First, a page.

masks this social mode of existence, with a myth of ‘abstract
concepts.’ ...Once created and communicated, mathematical
objects are there ....
We learn of them as external objects, with known properties
and unknown properties. Of the unknown properties, there
are some we can discover [and] some we can’t discover,
even though they are our own creations.... Mathematical
objects can have welldetermined properties because mathematical
problems can have welldetermined answers. To explain
this requires investigation, not speculation. The rough
outline is visible to anyone who studies or teaches mathematics.
To acquire the idea of counting, we handle coins or beans
or pebbles. To acquire the idea of an angle, we draw lines
that cross. In higher grades, mental pictures or simple
calculations are reified ...and
become concrete bases for higher concepts. These shared
activities  first physical manipulations, then paper
and pencil calculations  have a common product  shared
concepts.... The observable reality of mathematics is
this: an evolving network of shared ideas with objective
properties. These properties may be ascertained by many
kinds of reasoning and argument.... They have the rigidity,
the reproducibility, of physical science. They yield reproducible
results, independent of particular investigators. Such
kinds of ideas are important enough to have a name. Study
of the lawful, predictable parts of the physical world
has a name: ‘physics.’ Study of the lawful,
predicable parts of the socialconceptual world also has
a name: ‘mathematics.’”
(Hersh, pp.1319)
Personally, I am convinced by this...even though one skilled
mathematician of my acquaintance disliked the concept
so much that he refused to finish reading the book! Yet,
as Hersh compellingly argues, the other alternatives are
genuinely incoherent  whereas this proposal is merely
distasteful to minds predisposed to Platonic “solutions”.
Still...Hersh is no diplomat, and he gives short shrift
to some of the “big” (yet vacuous) questions
which have traditionally occupied philosophers in this
area  albeit he does
offer a fascinating (and rather mathematical) conjecture
as to why philosophy (as opposed to history of ideas)
so often makes a fool of itself with idealism:
“Some questions,
which at first seem meaningful, are futile
to answer them neither possible nor necessary. Why are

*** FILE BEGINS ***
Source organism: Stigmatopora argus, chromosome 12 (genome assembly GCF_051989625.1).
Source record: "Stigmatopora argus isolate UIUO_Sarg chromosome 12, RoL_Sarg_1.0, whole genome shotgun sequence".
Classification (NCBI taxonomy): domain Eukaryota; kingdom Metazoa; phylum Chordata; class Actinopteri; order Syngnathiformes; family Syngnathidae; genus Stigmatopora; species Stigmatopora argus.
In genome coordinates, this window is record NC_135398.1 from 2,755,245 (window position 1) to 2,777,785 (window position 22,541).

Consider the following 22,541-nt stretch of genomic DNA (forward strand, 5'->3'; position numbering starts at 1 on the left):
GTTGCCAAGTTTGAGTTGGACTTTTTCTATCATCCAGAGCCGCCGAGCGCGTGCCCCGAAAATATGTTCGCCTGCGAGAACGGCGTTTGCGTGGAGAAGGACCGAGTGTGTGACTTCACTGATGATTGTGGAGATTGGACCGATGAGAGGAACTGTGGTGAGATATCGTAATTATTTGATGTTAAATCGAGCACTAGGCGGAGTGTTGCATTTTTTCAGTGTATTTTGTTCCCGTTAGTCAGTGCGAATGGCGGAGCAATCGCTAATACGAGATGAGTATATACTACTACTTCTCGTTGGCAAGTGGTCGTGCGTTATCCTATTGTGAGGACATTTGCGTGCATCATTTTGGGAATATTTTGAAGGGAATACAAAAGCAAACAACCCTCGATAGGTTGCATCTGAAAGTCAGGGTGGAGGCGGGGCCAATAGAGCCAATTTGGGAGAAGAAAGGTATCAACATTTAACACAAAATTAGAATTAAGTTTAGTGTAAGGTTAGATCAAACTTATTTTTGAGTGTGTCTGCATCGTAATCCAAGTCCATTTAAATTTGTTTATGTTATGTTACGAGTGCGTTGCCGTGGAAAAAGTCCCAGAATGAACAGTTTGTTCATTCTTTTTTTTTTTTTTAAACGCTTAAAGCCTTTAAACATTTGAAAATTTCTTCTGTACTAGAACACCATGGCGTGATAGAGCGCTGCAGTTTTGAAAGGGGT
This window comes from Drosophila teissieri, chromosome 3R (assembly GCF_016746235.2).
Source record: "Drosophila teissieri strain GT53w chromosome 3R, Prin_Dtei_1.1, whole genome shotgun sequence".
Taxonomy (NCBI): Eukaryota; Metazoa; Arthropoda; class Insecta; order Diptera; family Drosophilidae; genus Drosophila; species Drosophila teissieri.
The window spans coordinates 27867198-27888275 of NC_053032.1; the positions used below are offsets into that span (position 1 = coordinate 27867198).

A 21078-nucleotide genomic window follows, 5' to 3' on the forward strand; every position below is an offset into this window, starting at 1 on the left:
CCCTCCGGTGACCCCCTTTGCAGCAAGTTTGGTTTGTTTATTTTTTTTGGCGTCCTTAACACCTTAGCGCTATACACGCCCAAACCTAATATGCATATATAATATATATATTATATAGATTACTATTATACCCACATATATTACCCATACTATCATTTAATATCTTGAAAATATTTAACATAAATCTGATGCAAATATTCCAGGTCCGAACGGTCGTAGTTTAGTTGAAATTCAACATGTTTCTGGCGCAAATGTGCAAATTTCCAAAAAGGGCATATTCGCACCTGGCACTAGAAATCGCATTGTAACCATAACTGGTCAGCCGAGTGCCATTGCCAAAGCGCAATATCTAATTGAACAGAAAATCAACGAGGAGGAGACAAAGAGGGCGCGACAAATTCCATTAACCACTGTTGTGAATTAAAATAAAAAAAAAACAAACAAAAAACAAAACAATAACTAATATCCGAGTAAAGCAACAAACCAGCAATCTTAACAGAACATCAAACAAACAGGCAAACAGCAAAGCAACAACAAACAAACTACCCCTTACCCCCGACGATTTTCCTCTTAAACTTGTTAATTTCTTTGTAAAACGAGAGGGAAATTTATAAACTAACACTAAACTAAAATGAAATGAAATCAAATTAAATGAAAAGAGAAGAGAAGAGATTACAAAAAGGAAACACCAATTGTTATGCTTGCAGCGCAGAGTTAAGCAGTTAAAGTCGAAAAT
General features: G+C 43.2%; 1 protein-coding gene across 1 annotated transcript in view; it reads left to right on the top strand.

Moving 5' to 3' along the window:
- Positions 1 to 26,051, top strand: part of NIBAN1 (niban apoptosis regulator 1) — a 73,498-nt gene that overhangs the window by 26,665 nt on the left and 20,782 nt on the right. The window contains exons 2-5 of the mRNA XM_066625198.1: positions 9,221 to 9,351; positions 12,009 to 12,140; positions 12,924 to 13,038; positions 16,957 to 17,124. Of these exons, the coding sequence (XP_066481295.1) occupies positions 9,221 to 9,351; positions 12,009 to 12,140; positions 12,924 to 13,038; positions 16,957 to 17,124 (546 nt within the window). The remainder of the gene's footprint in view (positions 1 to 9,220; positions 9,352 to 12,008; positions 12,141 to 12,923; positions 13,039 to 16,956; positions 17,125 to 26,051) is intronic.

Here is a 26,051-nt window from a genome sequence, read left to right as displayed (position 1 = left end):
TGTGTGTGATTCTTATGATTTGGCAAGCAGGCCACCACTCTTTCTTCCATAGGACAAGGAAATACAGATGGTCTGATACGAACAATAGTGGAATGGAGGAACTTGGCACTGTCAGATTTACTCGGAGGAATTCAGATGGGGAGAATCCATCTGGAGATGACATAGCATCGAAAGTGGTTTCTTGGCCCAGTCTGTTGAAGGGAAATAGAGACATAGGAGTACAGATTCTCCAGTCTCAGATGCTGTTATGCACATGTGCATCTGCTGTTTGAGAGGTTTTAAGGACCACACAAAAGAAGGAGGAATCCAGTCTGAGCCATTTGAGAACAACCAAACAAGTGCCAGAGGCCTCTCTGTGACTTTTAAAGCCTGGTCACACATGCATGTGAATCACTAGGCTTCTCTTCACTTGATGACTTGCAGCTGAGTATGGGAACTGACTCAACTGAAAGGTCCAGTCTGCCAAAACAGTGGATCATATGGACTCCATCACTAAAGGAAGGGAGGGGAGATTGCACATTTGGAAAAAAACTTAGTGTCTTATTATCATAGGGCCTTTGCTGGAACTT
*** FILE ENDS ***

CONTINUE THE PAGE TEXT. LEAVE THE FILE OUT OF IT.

there rigid, reproducible concepts , such as number or
circle? Why is there consciousness? Why is there a cosmos?
We need not answer Kant’s question, ‘How is
mathematics possible?’ any more than we need answer
Heidegger’s question, ‘Why should anything
exist?’ I haven’t heard about progress on
either problem.... Ethnology, comparative history, developmental
psychology, the development of nonEuclidean geometry,
and general relativity all show that Euclidean geometry
is not built into everyone’s mind/brain. We think
about space in more than one way. We reject Kant’s
answer. Must we still accept his question? ...This much
is clear: Mathematics is
possible. It’s the old saying, ‘What is
happening can
happen.’ ...Since Dedekind and Frege in the 1870s
and 1880s, philosophy of mathematics has been stuck on
a single problem  to find a solid foundation to which
all mathematics can be reduced, a foundation
to make mathematics indubitable, free of uncertainty,
free of any possible contradiction.... That goal is now
admitted to be unattainable. Yet, with the exception of
a few mavericks, philosophers continue to see ‘foundation’
as the main interesting problem in philosophy of mathematics....
I have two concluding points: Point 1 is that mathematics
is a socialhistoric reality. This is not controversial.
All that Platonists, formalists, intuitionists, and others
can say against it is that it’s irrelevant to their
concept of philosophy. Point 2 is
controversial: There’s no need to look for a hidden
meaning or definition of mathematics beyond its socialhistoriccultural
meaning. Socialhistoric is all it needs to be.”
(Hersh, pp.203)
“Niagara Falls
is the outlet of Lake Ontario. It’s been there for
thousands of years. It’s popular for honeymoons.
To a travel agent, it’s an object. But from the
viewpoint of a droplet passing through, it’s a process....
Seen in the large, an object, felt in the small, a process....
Movies show vividly two opposite transformations:
A: Speeding up time
turns an object into a process.
B: Slowing down time
turns a process into an object
...In the socialculturalhistoric
domain, the continuity between object and process is blatant,
even though some institutions, beliefs, and practices
seem eternal. All institutions change. If they change
slowly, over centuries  slavery, piracy, royalty, private
property, female subjection  they are thought of as objects.
If they change daily  clothing fashions, stock market
prices, opinion polls  they are thought of as processes....
High speed and limelapse photography show that the objectprocess